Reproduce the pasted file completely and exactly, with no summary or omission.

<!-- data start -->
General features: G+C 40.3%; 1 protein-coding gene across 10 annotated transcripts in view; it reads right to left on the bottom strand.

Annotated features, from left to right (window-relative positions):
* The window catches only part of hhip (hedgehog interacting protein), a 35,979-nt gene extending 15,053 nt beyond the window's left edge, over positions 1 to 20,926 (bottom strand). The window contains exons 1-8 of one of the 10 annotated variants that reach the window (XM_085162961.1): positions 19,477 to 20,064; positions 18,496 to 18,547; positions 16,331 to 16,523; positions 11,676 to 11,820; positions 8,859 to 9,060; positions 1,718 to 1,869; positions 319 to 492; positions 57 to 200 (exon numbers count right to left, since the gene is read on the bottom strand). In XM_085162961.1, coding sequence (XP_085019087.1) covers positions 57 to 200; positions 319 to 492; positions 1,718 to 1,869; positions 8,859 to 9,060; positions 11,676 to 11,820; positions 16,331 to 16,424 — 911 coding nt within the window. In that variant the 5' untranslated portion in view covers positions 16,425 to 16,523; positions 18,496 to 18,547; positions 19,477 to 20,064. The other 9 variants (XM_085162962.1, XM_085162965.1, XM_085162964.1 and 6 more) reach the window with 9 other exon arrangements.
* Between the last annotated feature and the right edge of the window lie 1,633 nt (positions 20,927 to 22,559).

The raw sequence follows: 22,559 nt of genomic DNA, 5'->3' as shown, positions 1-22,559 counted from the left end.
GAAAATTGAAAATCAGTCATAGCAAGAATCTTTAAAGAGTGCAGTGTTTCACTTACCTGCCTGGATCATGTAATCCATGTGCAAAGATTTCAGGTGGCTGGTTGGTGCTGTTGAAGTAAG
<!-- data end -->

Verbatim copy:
General features: G+C 40.3%; 1 protein-coding gene across 10 annotated transcripts in view; it reads right to left on the bottom strand.

Annotated features, from left to right (window-relative positions):
* The window catches only part of hhip (hedgehog interacting protein), a 35,979-nt gene extending 15,053 nt beyond the window's left edge, over positions 1 to 20,926 (bottom strand). The window contains exons 1-8 of one of the 10 annotated variants that reach the window (XM_085162961.1): positions 19,477 to 20,064; positions 18,496 to 18,547; positions 16,331 to 16,523; positions 11,676 to 11,820; positions 8,859 to 9,060; positions 1,718 to 1,869; positions 319 to 492; positions 57 to 200 (exon numbers count right to left, since the gene is read on the bottom strand). In XM_085162961.1, coding sequence (XP_085019087.1) covers positions 57 to 200; positions 319 to 492; positions 1,718 to 1,869; positions 8,859 to 9,060; positions 11,676 to 11,820; positions 16,331 to 16,424 — 911 coding nt within the window. In that variant the 5' untranslated portion in view covers positions 16,425 to 16,523; positions 18,496 to 18,547; positions 19,477 to 20,064. The other 9 variants (XM_085162962.1, XM_085162965.1, XM_085162964.1 and 6 more) reach the window with 9 other exon arrangements.
* Between the last annotated feature and the right edge of the window lie 1,633 nt (positions 20,927 to 22,559).

The raw sequence follows: 22,559 nt of genomic DNA, 5'->3' as shown, positions 1-22,559 counted from the left end.
GAAAATTGAAAATCAGTCATAGCAAGAATCTTTAAAGAGTGCAGTGTTTCACTTACCTGCCTGGATCATGTAATCCATGTGCAAAGATTTCAGGTGGCTGGTTGGTGCTGTTGAAGTAAG